History / Politics

The quiet revolutionary Mark I

In her first conference speech as prime minister, Theresa May made a big deal of the ‘quiet revolution’ sparked by the Brexit vote. Was she sending a covert signal to a hitherto undetected army of Edward Heath’s loyal followers? This is from the Great European’s own first conference speech as prime minister, back in 1970:artwork-edward-heath

This then is the task to which your Government is dedicated: to give to all our people both freedom and responsibility. That is the challenge and from it will come opportunity. Opportunity to take our destiny, the destiny of the nation, once again in our own hands.

If we are to achieve this task we will have to embark on a change so radical, a revolution so quiet and yet so total, that it will go far beyond the programme for a Parliament to which we are committed and on which we have already embarked; far beyond this decade and way into the 1980s.

For it is the task of building something of style, of substance, and worth; something so important to the life and the future of this country of ours.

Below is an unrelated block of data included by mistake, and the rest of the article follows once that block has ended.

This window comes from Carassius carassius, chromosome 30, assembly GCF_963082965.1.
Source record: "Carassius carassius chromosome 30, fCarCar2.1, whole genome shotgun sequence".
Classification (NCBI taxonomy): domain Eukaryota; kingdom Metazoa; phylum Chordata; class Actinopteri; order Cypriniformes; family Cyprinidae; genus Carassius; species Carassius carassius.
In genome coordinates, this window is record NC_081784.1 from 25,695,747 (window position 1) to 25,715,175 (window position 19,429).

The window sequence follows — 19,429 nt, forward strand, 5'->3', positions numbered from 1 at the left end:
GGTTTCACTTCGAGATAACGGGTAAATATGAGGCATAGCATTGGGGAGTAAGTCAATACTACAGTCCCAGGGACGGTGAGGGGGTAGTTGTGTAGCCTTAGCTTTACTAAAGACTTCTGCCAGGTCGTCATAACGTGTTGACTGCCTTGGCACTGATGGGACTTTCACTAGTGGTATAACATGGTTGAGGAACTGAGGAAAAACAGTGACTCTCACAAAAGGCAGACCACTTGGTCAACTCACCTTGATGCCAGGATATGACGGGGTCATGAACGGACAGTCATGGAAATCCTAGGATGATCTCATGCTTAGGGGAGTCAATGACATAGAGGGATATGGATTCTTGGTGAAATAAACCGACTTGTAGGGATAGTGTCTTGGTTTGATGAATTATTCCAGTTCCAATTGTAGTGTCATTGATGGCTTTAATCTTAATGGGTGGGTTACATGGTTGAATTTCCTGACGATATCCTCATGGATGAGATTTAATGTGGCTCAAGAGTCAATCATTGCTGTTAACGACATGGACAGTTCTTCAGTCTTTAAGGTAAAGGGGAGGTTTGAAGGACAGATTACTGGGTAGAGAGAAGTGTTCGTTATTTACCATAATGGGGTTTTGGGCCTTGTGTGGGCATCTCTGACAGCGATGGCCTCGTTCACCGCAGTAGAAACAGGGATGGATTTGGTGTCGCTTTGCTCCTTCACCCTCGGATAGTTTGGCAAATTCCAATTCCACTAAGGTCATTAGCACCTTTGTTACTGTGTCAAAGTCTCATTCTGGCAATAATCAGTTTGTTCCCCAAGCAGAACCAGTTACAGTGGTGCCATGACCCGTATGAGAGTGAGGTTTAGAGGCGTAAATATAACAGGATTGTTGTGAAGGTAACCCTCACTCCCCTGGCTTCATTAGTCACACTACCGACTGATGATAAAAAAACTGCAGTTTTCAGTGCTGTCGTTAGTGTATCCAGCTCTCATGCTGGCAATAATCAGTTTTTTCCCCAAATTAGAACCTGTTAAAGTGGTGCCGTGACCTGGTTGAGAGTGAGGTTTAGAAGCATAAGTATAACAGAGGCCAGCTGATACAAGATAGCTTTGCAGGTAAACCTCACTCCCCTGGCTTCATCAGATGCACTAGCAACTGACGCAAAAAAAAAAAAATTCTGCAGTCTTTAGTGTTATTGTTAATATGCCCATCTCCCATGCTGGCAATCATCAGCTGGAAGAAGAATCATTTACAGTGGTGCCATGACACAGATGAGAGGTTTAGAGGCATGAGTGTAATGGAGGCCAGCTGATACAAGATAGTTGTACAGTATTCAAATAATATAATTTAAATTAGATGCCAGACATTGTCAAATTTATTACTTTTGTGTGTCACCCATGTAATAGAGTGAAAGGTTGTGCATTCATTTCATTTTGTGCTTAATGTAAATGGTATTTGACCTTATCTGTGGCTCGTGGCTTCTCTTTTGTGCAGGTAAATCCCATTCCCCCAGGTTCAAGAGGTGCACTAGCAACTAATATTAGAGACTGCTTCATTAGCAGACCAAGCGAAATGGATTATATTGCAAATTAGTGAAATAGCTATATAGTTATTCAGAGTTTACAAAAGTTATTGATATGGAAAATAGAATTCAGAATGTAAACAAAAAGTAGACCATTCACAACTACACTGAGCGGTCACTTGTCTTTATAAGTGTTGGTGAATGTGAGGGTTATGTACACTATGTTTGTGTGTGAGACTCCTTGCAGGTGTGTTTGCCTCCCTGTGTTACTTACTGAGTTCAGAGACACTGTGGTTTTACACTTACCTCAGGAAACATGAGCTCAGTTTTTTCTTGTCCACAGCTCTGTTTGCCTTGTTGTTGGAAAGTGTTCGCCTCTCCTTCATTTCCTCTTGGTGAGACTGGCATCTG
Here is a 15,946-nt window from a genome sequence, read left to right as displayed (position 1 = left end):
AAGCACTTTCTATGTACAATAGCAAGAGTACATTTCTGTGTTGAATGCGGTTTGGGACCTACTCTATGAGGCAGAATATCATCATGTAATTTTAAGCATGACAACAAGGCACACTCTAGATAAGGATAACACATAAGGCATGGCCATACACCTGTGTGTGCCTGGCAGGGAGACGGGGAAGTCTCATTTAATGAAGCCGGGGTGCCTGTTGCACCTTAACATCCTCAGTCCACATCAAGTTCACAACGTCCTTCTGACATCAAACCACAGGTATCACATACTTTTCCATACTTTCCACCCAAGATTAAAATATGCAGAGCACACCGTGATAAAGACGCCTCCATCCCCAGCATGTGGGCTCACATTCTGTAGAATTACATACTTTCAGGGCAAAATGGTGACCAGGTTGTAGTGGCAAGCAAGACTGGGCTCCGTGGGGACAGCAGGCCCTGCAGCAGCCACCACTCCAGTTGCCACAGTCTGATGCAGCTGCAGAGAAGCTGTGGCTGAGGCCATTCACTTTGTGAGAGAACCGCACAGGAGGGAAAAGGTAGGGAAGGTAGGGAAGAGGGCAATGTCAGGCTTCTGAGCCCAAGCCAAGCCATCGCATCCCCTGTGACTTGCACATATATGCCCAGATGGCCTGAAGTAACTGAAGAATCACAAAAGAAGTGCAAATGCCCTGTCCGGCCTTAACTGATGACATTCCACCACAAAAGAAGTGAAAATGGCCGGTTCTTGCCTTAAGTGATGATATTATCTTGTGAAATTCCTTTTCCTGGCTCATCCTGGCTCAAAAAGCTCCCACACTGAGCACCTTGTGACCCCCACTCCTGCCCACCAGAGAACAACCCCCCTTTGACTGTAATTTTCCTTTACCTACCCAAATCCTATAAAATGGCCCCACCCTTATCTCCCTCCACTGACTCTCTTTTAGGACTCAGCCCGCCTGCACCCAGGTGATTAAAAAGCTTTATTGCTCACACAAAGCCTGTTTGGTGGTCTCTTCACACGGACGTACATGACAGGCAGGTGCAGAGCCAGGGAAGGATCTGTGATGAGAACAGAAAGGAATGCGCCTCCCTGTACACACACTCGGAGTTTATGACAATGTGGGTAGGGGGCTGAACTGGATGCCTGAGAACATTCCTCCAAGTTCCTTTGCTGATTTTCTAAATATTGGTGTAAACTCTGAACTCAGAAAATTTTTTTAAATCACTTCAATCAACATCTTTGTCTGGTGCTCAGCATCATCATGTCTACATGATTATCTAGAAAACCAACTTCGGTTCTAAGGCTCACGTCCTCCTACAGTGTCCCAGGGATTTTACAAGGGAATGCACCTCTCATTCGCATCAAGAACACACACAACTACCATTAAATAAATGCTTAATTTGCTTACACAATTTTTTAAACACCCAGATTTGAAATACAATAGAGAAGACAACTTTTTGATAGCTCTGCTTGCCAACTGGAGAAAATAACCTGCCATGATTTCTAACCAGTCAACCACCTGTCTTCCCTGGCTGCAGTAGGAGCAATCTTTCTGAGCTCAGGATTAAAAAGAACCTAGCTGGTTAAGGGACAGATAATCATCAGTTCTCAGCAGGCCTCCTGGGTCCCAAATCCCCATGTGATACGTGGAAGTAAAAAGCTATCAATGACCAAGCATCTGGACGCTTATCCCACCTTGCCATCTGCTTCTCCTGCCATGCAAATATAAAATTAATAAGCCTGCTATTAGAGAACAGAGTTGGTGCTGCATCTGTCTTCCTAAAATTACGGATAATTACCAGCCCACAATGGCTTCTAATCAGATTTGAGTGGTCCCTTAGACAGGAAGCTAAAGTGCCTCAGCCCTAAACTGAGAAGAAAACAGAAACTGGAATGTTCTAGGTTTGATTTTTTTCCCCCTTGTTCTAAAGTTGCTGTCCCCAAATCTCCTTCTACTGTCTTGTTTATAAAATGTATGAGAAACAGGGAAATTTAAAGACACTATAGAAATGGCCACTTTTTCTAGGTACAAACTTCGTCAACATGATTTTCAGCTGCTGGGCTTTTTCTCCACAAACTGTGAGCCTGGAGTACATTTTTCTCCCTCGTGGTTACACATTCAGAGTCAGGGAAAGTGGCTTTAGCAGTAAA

One thought on “The quiet revolutionary Mark I

  1. For those people who have grown up knowing only the enmity between Thatcher and Heath (more or less anyone under 55), it comes as a surprise to analyse the policies of Heath’s Government, in particular the policy on trade unions. The Industrial Relations Act of 1971 attempted to use the law and the courts to formalise negotiations within the formal trade union structures and take them out of the hands of the shop stewards. This is what Thatcher did later. On economic policies, Heath also believed in deregulation. When unemployment rose, he allowed money supply to be inflated and the economy to enter an unsustainable boom. Heath even had a banking crisis, which Thatcher never achieved not even when the economy moved towards recession in the late 80s and early 90s. Heath didn’t loathe Thatcher because she opposed his policies. With the obvious exception of the EU, she didn’t. Heath loathed her because she succeeded where he had failed.


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